And the revenue we’re talking about isn’t coming out of the pockets of middle-class families that are struggling. It’s coming out of folks who are doing extraordinarily well and are enjoying the lowest tax rates since before I was born.

If you are a wealthy CEO or a . . . hedge fund manager in America right now, your taxes are lower than they have ever been. They’re lower than they’ve been since the 1950s. And you can afford it.  You’ll still be able to ride on your corporate jet; you’re just going to have to pay a little more.

And if we — I just want to emphasize what I said earlier. If we do not have revenues, that means there are a bunch of kids out there who are not getting college scholarships. If we do not have those revenues, then the kinds of cuts that would be required might compromise the National Weather Service. It means that we would not be funding critical medical research. It means that food inspection might be compromised. And I’ve said to some of the Republican leaders, you go talk to your constituents, the Republican constituents, and ask them are they willing to compromise their kids’ safety so that some corporate jet owner continues to get a tax break. And I’m pretty sure what the answer would be.
Look, I'm not in love with this president. He hasn't been as liberal as I would have liked. But Lane is just being a dick. If you read the quotation in context, the president's position on deficit reduction is actually quite moderate: cut government spending, but tax those who are doing extremely well in this economy so that we don't need to cut programs that huge numbers of Americans rely on. The position is obviously more moderate than the Republican position, which appears to be to address the deficit merely by crippling and eliminating whole government programs.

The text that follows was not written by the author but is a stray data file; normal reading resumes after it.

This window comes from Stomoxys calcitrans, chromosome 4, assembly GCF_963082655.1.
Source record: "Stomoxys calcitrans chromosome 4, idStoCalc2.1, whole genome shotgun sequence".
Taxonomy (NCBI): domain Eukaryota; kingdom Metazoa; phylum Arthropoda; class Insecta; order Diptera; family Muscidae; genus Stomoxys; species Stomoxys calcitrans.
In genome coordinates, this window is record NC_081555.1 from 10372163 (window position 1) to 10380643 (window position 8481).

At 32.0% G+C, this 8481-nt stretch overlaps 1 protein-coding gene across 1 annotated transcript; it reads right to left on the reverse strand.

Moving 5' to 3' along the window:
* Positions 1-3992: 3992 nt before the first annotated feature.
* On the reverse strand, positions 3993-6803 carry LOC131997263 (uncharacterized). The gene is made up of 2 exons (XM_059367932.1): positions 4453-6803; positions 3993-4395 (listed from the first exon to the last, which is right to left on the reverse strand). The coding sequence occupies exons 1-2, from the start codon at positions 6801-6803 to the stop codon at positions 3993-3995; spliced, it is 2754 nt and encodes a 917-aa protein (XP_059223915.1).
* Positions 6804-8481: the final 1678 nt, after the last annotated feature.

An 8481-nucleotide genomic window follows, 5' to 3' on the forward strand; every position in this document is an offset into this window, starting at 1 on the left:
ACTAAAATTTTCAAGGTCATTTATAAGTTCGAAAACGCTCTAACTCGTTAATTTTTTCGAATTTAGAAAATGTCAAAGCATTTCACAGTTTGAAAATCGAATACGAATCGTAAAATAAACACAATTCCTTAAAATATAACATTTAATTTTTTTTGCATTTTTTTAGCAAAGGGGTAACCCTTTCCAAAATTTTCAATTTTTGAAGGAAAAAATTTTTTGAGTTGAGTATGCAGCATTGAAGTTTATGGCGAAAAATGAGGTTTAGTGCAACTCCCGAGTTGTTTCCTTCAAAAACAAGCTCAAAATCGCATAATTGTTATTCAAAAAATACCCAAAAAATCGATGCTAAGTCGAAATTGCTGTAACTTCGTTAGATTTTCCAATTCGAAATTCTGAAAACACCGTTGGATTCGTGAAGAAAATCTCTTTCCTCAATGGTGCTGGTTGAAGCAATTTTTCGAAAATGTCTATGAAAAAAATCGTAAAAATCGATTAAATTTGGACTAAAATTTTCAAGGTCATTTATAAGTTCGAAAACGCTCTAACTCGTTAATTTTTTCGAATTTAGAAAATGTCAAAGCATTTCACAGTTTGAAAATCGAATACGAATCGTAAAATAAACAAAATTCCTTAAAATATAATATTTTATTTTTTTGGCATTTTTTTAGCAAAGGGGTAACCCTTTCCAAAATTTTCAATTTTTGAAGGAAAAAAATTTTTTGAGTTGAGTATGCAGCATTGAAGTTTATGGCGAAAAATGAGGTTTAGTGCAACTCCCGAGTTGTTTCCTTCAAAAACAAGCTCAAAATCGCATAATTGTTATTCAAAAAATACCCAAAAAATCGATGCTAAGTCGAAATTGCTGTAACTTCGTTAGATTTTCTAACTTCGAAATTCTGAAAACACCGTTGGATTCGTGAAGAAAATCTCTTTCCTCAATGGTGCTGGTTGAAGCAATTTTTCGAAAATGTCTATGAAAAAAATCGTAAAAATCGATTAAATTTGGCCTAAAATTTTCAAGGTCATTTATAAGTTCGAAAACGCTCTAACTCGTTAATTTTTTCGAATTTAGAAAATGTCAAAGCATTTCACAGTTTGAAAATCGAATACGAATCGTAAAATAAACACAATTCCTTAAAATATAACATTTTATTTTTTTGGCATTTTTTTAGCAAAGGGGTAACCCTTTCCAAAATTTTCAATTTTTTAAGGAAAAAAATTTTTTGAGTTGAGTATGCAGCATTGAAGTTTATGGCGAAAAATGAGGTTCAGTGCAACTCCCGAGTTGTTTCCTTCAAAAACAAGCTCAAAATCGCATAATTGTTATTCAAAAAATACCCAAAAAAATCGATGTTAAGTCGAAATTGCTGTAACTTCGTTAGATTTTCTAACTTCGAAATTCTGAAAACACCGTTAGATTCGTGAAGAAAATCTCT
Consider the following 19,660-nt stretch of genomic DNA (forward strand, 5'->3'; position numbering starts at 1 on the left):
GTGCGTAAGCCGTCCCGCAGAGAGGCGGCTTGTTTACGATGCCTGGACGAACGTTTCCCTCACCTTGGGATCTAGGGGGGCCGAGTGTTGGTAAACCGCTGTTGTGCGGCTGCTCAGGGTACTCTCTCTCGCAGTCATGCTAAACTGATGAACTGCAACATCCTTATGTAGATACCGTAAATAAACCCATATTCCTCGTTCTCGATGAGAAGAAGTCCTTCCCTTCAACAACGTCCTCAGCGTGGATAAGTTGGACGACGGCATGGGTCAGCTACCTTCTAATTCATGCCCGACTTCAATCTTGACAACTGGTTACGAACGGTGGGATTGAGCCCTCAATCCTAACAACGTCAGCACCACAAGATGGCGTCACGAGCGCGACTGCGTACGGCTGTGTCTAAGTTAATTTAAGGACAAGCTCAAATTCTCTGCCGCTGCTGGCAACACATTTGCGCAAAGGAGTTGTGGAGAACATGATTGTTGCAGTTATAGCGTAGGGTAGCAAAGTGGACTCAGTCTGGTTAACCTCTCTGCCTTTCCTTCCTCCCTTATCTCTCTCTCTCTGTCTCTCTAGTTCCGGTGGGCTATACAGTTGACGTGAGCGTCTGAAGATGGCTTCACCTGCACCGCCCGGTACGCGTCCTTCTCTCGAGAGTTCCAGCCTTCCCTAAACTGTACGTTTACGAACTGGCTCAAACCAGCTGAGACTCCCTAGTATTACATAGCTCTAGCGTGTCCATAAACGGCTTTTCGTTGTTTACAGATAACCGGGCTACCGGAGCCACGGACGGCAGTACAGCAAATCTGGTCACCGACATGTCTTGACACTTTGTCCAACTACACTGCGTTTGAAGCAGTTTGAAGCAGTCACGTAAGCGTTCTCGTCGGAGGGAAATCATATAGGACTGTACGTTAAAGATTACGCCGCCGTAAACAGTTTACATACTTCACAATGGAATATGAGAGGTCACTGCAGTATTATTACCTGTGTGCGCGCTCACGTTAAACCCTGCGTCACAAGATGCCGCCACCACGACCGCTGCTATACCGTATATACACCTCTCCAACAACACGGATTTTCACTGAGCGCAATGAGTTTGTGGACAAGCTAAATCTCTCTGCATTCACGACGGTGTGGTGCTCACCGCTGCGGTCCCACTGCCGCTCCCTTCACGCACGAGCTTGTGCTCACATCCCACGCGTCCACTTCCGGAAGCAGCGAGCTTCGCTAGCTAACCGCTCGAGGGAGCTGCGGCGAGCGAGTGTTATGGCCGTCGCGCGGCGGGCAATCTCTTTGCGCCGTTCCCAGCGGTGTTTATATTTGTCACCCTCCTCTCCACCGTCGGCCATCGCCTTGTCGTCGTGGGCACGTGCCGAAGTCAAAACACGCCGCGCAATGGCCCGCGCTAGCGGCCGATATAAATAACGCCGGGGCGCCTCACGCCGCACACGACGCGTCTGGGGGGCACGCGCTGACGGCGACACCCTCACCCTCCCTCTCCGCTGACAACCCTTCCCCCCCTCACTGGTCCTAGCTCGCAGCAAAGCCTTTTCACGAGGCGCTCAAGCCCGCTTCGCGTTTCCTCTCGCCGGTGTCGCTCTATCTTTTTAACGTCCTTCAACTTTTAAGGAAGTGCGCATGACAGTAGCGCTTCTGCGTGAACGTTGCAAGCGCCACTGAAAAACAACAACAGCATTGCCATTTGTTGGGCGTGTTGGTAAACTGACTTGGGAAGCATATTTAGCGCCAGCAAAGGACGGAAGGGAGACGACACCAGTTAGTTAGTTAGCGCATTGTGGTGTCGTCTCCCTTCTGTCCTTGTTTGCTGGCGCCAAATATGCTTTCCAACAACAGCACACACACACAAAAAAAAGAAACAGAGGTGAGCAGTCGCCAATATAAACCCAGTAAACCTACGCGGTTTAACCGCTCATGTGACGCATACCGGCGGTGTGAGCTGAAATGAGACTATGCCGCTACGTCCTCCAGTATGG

Moe, stop being a dick.

Republicans sense that they now have an opportunity to turn back the clock to pre-New Deal America, and they're attempting to seize it. I think that they're actually making a huge mistake. Even Paul Ryan acknowledges that failing to raise the debt ceiling will result in cuts to "vital programs."  And consider the following diagram:

Everyone knows someone who has benefited from at least one of these programs. I've benefited from three of them. But as the diagram shows, many people don't know that they have benefited from government social programs. One way to inform them of that fact is to start hacking away at their budgets. Do Republican politicians really believe that their party won't pay dearly one day for the kinds of cuts they want to make? Have they forgotten those Tea Partiers who urged them not to touch their Medicare? While their ability to alter our perceptions of reality with political spin is impressive, it is not unlimited.

Update. Here's Andrew Sullivan's reaction to Halperin's (and Lane's) claim that the president was being a dick:
In the negotiations with the Republicans, Obama and the Dems have offered a couple of trillion in cuts. The Republicans have refused even to discuss increasing tax revenues in return. For the president to react with understated anger strikes me as perfectly natural and overdue. 

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It is wrong always, everywhere, and for anyone, to believe anything upon insufficient evidence. ---W.K. Clifford

Question with boldness even the existence of a God; because, if there be one, he must more approve of the homage of reason, than that of blind-folded fear. ---Thomas Jefferson